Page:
• A combination of fosamprenavir and ritonavir used to treat HIV infection
  • St. John’s wort, a (traditional) herbal medicine for depression
  • Fentanyl, used in anesthesia or the treatment of chronic pain
  • Phenobarbital, phenytoin, sodium valproate, or carbamazepine for the treatment of seizures or epilepsy
  • Atomoxetine is a drug used to treat ADHD (Attention Deficit Hyperactivity Disorder)
  • Procyclidine used to relieve tremors, especially in  Parkinson’s disease
  • Warfarin or other anticoagulants, ie blood-thinning drugs
  • Propafenone, flecainide, and medicines used to treat irregular heartbeat
  • Metoprolol, a beta-blocker used to treat high blood pressure and heart problems
  • Pravastatin is used to treat high cholesterol
  • Rifampicin used to treat tuberculosis and leprosy
  • Linezolid which is an antibiotic
  • Tamoxifen is used to treat breast cancer.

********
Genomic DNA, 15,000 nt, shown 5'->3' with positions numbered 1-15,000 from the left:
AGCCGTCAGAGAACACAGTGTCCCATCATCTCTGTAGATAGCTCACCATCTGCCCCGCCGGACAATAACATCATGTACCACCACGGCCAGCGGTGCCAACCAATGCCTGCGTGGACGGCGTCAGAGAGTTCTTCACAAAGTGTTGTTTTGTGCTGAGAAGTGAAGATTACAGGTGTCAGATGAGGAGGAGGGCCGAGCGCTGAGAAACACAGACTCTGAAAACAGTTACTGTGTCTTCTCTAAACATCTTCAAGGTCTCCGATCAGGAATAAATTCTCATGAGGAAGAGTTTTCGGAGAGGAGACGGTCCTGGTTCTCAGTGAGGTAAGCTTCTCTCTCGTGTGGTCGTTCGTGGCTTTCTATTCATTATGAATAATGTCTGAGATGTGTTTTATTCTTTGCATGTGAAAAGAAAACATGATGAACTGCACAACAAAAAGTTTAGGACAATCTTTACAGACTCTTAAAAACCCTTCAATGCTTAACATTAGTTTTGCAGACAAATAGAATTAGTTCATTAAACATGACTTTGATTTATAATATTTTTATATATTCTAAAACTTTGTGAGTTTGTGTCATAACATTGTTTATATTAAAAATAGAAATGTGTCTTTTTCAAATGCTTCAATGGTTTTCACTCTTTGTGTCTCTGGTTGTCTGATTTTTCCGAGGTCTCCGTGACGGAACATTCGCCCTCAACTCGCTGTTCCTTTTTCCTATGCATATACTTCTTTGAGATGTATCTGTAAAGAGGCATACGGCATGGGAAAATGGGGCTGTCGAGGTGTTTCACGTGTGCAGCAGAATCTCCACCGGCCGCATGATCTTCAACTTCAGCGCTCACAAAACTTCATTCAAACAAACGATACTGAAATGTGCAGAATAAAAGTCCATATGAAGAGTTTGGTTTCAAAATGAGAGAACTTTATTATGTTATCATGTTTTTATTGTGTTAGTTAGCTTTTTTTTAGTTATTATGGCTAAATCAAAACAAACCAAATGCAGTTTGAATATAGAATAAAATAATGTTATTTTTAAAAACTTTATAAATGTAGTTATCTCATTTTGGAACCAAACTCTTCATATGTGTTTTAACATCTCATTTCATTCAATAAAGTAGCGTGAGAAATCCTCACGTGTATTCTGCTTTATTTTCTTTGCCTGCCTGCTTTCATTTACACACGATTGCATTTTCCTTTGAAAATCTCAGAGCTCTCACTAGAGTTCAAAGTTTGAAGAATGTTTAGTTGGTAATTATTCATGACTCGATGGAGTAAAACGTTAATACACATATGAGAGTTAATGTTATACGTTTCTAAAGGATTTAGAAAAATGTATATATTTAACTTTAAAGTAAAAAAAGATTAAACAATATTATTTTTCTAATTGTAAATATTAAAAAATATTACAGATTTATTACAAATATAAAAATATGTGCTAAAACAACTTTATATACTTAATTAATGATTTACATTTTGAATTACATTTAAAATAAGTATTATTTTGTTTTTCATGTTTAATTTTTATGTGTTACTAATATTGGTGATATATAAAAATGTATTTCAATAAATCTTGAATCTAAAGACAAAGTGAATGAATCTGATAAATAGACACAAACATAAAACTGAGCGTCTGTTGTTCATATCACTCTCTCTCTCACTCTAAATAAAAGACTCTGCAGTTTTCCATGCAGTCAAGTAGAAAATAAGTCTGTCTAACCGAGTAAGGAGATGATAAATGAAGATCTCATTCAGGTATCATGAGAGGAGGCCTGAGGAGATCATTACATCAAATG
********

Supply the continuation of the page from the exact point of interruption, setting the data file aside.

If you are taking or have recently taken any of the medicines listed above and have not already discussed this with your doctor, talk to your doctor again and ask for advice. Your dose may need to be changed or you may need another medicine. Your doctor may want to examine you continuously during treatment.

Paroxetine Actavis with food, drink, and alcohol

Do not use alcohol while taking Paroxetine Actavis. Alcohol can worsen your symptoms or side effects. Taking Paroxetine Actavis in the morning with food may reduce the risk of nausea.

Pregnancy, breastfeeding, and fertility